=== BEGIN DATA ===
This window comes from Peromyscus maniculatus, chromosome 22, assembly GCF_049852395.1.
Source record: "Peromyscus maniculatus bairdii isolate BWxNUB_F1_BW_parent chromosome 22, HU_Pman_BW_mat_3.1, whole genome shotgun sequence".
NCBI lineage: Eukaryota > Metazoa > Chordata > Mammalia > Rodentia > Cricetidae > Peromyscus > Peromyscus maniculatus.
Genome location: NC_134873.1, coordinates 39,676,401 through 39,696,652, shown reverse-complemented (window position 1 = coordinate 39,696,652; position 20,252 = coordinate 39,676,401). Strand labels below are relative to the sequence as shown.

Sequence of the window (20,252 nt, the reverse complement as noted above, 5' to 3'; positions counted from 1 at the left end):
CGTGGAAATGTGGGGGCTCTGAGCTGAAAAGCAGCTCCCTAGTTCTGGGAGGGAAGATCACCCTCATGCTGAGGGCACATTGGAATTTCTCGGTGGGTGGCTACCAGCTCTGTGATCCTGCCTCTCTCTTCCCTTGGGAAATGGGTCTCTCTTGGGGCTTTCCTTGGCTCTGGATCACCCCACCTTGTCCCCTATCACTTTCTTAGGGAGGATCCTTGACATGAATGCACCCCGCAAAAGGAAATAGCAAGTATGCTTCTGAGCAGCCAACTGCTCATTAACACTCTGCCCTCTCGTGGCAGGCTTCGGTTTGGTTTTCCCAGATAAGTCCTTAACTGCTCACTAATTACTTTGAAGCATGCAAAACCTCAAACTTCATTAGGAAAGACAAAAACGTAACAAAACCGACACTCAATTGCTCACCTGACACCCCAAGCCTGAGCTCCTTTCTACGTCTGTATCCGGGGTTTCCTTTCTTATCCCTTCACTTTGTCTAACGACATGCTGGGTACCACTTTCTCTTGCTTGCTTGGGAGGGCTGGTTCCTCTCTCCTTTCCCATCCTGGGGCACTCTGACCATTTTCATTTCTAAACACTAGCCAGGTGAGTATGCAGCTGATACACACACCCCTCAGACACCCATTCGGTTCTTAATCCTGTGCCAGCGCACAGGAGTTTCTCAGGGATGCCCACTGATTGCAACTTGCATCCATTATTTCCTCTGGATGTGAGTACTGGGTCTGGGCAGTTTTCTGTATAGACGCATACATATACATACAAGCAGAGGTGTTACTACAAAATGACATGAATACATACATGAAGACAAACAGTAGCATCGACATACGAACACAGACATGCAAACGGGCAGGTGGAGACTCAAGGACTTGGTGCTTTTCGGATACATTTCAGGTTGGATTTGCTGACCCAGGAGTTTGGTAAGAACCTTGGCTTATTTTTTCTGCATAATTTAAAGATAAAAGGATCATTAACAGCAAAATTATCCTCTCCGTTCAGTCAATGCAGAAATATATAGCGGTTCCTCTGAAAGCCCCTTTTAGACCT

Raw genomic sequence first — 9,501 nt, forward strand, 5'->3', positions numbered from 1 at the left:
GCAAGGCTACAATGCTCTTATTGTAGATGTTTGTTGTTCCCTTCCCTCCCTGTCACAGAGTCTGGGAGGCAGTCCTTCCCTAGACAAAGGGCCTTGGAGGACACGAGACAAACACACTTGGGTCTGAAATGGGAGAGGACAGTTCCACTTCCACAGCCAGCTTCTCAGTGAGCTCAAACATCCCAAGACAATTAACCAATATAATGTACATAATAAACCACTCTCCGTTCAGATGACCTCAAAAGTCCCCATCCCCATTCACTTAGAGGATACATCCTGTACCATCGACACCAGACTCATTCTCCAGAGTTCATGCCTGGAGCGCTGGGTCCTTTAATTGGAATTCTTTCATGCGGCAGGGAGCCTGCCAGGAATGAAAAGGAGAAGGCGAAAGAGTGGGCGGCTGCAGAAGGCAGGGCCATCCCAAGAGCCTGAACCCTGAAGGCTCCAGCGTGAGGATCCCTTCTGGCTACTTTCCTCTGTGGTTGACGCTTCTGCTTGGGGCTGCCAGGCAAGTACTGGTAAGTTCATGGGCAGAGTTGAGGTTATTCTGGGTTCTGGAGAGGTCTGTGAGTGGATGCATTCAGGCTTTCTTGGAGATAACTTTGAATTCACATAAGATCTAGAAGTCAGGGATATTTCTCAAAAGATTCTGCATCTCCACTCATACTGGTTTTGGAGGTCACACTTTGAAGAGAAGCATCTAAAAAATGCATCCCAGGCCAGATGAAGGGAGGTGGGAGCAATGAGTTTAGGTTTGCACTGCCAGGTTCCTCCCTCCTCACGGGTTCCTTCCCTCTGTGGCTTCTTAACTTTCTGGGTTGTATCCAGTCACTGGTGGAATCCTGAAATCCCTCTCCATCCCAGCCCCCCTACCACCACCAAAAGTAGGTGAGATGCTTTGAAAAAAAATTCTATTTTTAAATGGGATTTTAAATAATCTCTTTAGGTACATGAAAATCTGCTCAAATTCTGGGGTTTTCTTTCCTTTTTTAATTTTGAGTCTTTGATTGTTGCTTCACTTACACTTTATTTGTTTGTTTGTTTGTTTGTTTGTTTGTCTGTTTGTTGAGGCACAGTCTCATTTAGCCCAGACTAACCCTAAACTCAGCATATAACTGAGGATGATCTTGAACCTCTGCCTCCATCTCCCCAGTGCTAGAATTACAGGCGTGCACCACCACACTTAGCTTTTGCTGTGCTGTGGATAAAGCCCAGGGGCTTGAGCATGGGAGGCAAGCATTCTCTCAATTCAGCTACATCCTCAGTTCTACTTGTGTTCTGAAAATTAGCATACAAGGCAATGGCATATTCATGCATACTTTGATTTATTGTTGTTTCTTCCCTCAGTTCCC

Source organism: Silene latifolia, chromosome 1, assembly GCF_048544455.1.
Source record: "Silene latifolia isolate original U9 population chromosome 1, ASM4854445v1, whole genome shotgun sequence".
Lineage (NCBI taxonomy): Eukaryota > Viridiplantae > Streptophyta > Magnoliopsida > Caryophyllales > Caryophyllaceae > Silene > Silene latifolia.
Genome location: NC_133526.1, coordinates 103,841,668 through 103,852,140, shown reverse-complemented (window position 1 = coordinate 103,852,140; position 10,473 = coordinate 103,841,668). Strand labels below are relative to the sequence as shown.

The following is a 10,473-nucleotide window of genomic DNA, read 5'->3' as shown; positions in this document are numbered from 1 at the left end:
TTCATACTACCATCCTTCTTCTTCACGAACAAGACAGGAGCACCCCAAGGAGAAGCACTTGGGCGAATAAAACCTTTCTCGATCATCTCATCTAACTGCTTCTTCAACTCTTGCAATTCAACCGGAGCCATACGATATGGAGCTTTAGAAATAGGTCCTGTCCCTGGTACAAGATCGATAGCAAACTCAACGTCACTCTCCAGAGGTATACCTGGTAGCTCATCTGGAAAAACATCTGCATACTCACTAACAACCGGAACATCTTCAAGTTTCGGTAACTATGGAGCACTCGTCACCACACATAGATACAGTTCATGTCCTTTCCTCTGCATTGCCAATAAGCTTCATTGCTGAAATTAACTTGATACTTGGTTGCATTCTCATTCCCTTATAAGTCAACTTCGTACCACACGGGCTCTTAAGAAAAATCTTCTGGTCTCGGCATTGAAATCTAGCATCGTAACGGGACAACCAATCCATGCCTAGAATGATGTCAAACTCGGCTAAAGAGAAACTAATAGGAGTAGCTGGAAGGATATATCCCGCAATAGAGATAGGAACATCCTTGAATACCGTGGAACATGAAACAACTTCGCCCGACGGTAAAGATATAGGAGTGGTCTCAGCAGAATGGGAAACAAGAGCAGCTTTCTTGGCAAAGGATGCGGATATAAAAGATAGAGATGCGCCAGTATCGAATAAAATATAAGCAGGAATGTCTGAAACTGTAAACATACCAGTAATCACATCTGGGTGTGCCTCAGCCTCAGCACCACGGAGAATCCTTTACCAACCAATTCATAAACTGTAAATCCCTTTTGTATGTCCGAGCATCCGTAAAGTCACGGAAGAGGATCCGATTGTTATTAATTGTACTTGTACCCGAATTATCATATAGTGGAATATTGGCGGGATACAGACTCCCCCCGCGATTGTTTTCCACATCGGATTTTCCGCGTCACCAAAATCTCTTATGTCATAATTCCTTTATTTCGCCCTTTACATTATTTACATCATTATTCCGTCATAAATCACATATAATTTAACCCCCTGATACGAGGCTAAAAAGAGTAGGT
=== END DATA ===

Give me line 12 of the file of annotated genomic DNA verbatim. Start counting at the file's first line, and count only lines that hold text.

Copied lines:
Genome location: NC_133526.1, coordinates 103,841,668 through 103,852,140, shown reverse-complemented (window position 1 = coordinate 103,852,140; position 10,473 = coordinate 103,841,668). Strand labels below are relative to the sequence as shown.